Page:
You wouldn’t leave a car dealership without locking in an auto policy on your new car, so why leave your powersports dealer without a PWC policy? Prices on new watercraft are continuing to rise, and it’s not uncommon to spend $20,000 or more on today’s fully loaded skis. As ridership spikes, so do opportunities for accidents and thefts. Knowing that they are insured from financial liability gives riders peace of mind to focus on enjoying their new watercraft.
Although PWC insurance is not required in most states, Arkansas and Utah are the only two that require it for publicly registered vessels. Just like auto insurance, PWC insurance provides financial protection against injury or damage as the result of a collision and provides reimbursement or replacement if your ski is stolen. A PWC policy can also cover salvage and fuel-spill mitigation if your PWC sinks or is involved in an accident.
All riders are encouraged by the National Insurance Crime Bureau (NCIB) to “dock it, lock it” and take other basic precautions like removing all valuables and registration paperwork when leaving their watercraft unattended. When it comes to thefts in the United States, Yamaha Wave Runners were the most sought-after ski, accounting for 32% of PWC thefts in 2019. Florida was a hot spot with 942 total PWC thefts- a majority of which occurred in Broward, Hillsborough, and Miami-Dade Counties.
According to the NICB’s latest available ForeCAST Report, on average, there were approximately 12 watercraft thefts per day, 82 per week, or 353 per month across the entire United States. Out of the 539 Yamaha Wave Runners that were stolen in the United States, only 22% or 177 were ultimately recovered. Owners of newer Yamaha models should always lock their skis by entering their PIN within the Connext system. For Sea-Doo, Kawasaki, and older Yamaha owners, remember to remove your key fob, DESS, or immobilizer key from the ski when it is not in use.
When it comes to trailers, many PWC insurance policies provide extended trailer coverage at no additional cost. This means that if a rider’s trailer is stolen from the boat ramp or a storage yard- replacement or reimbursement costs will be covered. Also, if a trailer somehow becomes detached from a tow vehicle and causes a major accident, having trailer coverage will go a long way in insulating owners from financial liability.
After launching, riders should look for a trailer parking spot that is free from visual obstructions. Locking both the trailer hitch receiver and coupler goes a long way in thwarting theft. Thieves love a soft target, don’t become one! Riders who have two skis on a double trailer (and plan on leaving one of their skis unattended while they ride the other) can deter theft by using a steel cable and lock to secure the unattended ski to the trailer. Riders who are docking or mooring their ski ought to secure it to a fixed structure (through the front bow eye) with a coated stainless-steel cable and lock.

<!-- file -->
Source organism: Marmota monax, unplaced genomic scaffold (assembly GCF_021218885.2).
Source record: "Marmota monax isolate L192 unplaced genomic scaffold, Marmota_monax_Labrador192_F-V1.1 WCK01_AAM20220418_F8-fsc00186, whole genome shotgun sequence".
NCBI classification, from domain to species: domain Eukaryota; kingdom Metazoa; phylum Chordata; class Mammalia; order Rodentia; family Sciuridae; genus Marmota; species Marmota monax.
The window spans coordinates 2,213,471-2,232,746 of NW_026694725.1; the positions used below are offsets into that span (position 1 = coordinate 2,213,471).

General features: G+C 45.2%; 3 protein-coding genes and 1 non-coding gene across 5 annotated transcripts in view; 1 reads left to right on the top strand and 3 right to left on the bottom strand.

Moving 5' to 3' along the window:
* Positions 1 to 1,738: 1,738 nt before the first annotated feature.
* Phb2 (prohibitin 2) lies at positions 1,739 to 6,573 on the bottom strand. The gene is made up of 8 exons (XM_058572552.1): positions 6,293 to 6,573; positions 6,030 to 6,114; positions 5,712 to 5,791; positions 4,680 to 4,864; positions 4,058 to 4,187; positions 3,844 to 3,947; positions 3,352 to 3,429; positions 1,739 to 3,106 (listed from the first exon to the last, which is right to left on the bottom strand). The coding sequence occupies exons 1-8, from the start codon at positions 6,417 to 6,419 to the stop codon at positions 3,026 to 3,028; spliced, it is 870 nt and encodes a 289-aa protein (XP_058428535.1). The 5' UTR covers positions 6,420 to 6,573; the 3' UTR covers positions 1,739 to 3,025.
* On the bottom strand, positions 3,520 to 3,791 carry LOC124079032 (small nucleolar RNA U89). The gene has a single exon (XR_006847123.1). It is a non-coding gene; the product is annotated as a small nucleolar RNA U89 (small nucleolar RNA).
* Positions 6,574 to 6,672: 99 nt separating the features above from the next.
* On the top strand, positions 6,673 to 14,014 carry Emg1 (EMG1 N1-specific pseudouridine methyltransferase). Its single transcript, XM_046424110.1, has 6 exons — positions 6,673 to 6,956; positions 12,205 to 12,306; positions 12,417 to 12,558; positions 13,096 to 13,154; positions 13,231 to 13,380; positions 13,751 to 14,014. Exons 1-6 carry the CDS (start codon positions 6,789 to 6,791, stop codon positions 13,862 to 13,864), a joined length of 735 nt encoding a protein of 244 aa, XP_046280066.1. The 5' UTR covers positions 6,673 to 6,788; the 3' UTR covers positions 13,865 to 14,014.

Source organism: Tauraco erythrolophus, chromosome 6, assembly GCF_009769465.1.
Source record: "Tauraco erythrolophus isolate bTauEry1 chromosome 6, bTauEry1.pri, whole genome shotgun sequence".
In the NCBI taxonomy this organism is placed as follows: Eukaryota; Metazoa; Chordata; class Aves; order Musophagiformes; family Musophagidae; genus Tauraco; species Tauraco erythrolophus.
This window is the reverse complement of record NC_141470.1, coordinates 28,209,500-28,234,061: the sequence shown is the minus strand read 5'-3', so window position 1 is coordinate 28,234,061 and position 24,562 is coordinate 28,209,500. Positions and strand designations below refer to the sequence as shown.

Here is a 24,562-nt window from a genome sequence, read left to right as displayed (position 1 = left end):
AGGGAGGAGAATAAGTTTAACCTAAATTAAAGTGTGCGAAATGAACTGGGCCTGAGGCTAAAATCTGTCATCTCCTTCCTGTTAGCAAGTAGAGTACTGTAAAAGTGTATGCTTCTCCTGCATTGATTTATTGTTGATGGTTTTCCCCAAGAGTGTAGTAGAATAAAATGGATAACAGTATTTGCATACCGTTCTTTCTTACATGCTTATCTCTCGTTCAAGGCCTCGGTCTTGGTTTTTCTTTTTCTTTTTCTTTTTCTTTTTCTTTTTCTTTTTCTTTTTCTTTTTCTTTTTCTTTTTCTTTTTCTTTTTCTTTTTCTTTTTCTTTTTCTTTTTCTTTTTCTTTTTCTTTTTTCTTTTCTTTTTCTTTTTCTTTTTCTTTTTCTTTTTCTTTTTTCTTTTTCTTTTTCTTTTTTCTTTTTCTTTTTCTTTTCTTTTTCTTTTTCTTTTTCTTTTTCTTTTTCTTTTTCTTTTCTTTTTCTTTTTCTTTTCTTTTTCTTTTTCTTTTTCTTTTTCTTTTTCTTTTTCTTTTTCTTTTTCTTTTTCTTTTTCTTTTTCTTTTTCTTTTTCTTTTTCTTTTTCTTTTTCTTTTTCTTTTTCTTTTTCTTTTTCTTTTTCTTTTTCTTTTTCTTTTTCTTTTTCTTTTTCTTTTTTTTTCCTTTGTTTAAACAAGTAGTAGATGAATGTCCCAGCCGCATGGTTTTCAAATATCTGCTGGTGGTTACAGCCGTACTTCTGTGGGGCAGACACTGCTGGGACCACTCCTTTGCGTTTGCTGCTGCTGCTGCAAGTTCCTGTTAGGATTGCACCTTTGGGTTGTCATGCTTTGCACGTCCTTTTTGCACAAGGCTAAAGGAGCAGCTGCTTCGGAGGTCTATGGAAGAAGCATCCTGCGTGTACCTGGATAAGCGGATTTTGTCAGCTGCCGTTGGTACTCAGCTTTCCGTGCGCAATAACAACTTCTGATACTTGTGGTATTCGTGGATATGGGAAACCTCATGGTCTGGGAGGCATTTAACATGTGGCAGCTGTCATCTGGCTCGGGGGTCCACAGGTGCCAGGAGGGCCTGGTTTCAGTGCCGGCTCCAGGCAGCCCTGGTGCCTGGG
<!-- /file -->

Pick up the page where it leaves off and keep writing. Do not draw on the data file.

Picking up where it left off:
According to the 2020 Recreational Boating Statistics report released by the U.S. Department of Homeland Security and the U.S. Coast Guard, 5,265 boating accidents were recorded in 2020, causing 3,191 injuries and more than $62 million in property damage. Personal Watercraft were in involved in 22% of all accidents that occurred. Operator inattention and inexperience were the top contributing factors to accidents, while improper lookout, excessive speed, and machinery failure were ranked in the top-five by the U.S. Coast Guard.
An astounding 77% of deaths occurred on vessels where the operator did not receive boating safety instruction. Riders should ensure to take a state specific USCG and NASBLA approved boating safety course before hitting the water. Insurance companies typically offer discounts and incentives to customers who have completed an official safety course. Many U.S. States require riders keep a valid boaters safety card on their person when operating a PWC. Visit HERE for more details.
If you own a newer ski that’s financed, carrying top-shelf comprehensive coverage will ensure that you are protected from a variety of hazards on and off the water. If you own an older ski and are not concerned about the value of the ski itself, you may consider carrying only collision coverage. Other available coverages include on and off water towing and emergency fuel replenishment.
Many insurers will allow owners to drop parts of their coverage when watercraft are being stored for the winter, since the skis are not being used. Remember that other riders- including friends and family- are not always covered by your insurance policy. Insist that all operators have a boaters safety card and insurance coverage before allowing them to operate a PWC.
It’s important to realize that if a rider’s ski sinks or becomes a total loss due to a manufacturers defect, maintenance failure, or modifications that violate the U.S. Coast Guard’s laws (e.g., removal of flame arrestor or emission control systems) an insurance company has the discretion to deny your claim. Personal PWC insurance often does not provide coverage for racing or the commercial use of a personal watercraft.
Riders should consult a professional insurance agent to discuss coverage options and policy specifics. Geico and Progressive offer a variety of policies to suit most riders. If declining insurance coverage, riders should be prepared to accept full financial liability for any injury or damage their personal watercraft or trailer may cause to others.